'A little desperate:' Cary barber cautiously prepares for reopening

CARY, N.C. (WTVD) -- There are dividers now hanging at stations inside a Cary barbershop. The owner has spent about $1,000 putting this and other safety precautions in place for when his business reopens during Phase 2.

We still don't know when that Phase 2 will be activated and what rules will be given.

Neither the governor nor the State Board of Cosmetology has provided a list of restrictions.

On Monday afternoon, Gov. Roy Cooper said his team is still looking at data and hopes to have an announcement about Phase 2 midweek.

The Right Cut owner Jesse Padilla-Alegria says he's reopening to welcome customers when the time comes.

"The curtains here is just kind of to create some separation between the barber and there's a client sitting there. If the client sneezes or whatever, at least it makes the other guy comfortable," he said.

He also hired a professional cleaning crew to disinfect the space and bought an air filtration system.

Padilla-Alegria found a thermometer and is planning on checking everyone's temperature before they come inside.

Cuts are going to be appointment-only, and no walk-ins will be allowed.

Barbers will be wearing masks and gloves.

"We'll be changing them out in between clients and wiping the chair down," said Padilla-Alegria.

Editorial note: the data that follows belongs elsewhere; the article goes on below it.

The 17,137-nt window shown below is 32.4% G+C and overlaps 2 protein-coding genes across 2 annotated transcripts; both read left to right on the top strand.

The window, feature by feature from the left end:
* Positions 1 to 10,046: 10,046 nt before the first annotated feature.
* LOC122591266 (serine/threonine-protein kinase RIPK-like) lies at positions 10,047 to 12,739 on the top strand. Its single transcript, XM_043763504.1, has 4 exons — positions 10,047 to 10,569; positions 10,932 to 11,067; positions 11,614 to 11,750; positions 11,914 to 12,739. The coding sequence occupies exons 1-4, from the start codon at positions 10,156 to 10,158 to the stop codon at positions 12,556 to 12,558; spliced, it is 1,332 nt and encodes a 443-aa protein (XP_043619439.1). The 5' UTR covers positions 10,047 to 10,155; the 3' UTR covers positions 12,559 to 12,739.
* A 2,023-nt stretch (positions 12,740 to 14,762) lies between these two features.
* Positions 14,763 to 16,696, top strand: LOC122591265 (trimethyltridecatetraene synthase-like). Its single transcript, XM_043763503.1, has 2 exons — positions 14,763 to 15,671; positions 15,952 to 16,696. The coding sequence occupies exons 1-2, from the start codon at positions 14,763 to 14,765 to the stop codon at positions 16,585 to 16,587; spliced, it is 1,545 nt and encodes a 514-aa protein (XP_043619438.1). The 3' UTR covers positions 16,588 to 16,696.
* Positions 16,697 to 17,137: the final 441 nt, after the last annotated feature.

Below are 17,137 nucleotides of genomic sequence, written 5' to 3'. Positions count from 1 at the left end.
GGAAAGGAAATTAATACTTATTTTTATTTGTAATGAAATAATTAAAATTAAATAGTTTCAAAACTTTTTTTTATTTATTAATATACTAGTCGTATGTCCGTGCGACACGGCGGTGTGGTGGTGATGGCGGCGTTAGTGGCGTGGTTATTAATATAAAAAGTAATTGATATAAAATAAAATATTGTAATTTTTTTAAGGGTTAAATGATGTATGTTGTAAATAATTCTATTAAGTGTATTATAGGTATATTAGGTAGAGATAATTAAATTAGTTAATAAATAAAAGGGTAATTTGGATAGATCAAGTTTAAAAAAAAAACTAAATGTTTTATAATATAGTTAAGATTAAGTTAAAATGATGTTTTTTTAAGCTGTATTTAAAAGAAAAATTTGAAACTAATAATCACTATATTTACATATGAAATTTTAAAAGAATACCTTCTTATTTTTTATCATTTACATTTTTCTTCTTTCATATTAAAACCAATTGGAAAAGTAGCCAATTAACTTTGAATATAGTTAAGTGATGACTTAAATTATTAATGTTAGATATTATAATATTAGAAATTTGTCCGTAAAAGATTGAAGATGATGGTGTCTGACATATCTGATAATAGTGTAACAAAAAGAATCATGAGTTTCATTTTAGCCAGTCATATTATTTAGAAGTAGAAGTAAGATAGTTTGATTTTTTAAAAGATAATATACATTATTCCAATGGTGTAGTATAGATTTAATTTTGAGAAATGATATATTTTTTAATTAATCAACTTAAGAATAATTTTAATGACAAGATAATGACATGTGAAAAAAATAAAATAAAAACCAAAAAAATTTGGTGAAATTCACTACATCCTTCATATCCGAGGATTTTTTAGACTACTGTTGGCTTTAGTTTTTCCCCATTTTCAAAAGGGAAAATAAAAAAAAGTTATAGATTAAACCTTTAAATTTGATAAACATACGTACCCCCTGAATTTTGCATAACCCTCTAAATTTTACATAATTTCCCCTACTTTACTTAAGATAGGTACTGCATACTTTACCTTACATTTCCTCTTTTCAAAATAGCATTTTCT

He says people have been hitting him up trying to book appointments. He's hearing from regulars and folks he's never met.

"People are desperate at this point," he said.

Padilla-Alegria says he hasn't done one illegal cut during the COVID crisis frankly out of fear.

"We can catch a second-degree misdemeanor, $2,500 fine, up to seven days in jail, and they can take our license," he said.

In the meantime, Padilla-Alegria is trying to make a few bucks doing food deliveries.

"I'm a business owner doing UberEats. Pride-wise, that was a lot to take in," he said.

The work has helped him a little, but he's not making the same money as before.

Despite the cautions taken ahead of reopening, he remains concerned.

"I have a mom, kids, older parents. I don't want to get them sick, but I don't know what to do," he said. "As long as the bills roll in, I have to work. It's a combination of fear, but I'm starting to get a little desperate, too to get back to normal and make a little money."

The takeaway -- while many of us are counting down the days to get a cut or chop off our dead ends -- barbershops or salon owners are preparing to reopen with extreme trepidation.

Padilla-Alegria said he might keep up the dividers through August.
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